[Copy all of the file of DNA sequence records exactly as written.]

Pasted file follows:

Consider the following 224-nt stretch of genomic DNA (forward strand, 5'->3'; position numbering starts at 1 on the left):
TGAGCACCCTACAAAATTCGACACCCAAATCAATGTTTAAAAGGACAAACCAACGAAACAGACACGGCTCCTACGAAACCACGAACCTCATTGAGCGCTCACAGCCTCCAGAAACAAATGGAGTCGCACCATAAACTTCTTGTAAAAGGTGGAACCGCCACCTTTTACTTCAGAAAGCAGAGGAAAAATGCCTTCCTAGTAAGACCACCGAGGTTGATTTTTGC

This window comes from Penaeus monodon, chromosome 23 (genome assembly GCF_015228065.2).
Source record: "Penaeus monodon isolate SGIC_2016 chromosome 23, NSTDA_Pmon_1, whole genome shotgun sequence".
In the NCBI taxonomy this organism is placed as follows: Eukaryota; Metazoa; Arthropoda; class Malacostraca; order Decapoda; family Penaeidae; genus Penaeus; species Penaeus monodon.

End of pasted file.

Consider the following 224-nt stretch of genomic DNA (forward strand, 5'->3'; position numbering starts at 1 on the left):
TGAGCACCCTACAAAATTCGACACCCAAATCAATGTTTAAAAGGACAAACCAACGAAACAGACACGGCTCCTACGAAACCACGAACCTCATTGAGCGCTCACAGCCTCCAGAAACAAATGGAGTCGCACCATAAACTTCTTGTAAAAGGTGGAACCGCCACCTTTTACTTCAGAAAGCAGAGGAAAAATGCCTTCCTAGTAAGACCACCGAGGTTGATTTTTGC

This window comes from Penaeus monodon, chromosome 23 (genome assembly GCF_015228065.2).
Source record: "Penaeus monodon isolate SGIC_2016 chromosome 23, NSTDA_Pmon_1, whole genome shotgun sequence".
In the NCBI taxonomy this organism is placed as follows: Eukaryota; Metazoa; Arthropoda; class Malacostraca; order Decapoda; family Penaeidae; genus Penaeus; species Penaeus monodon.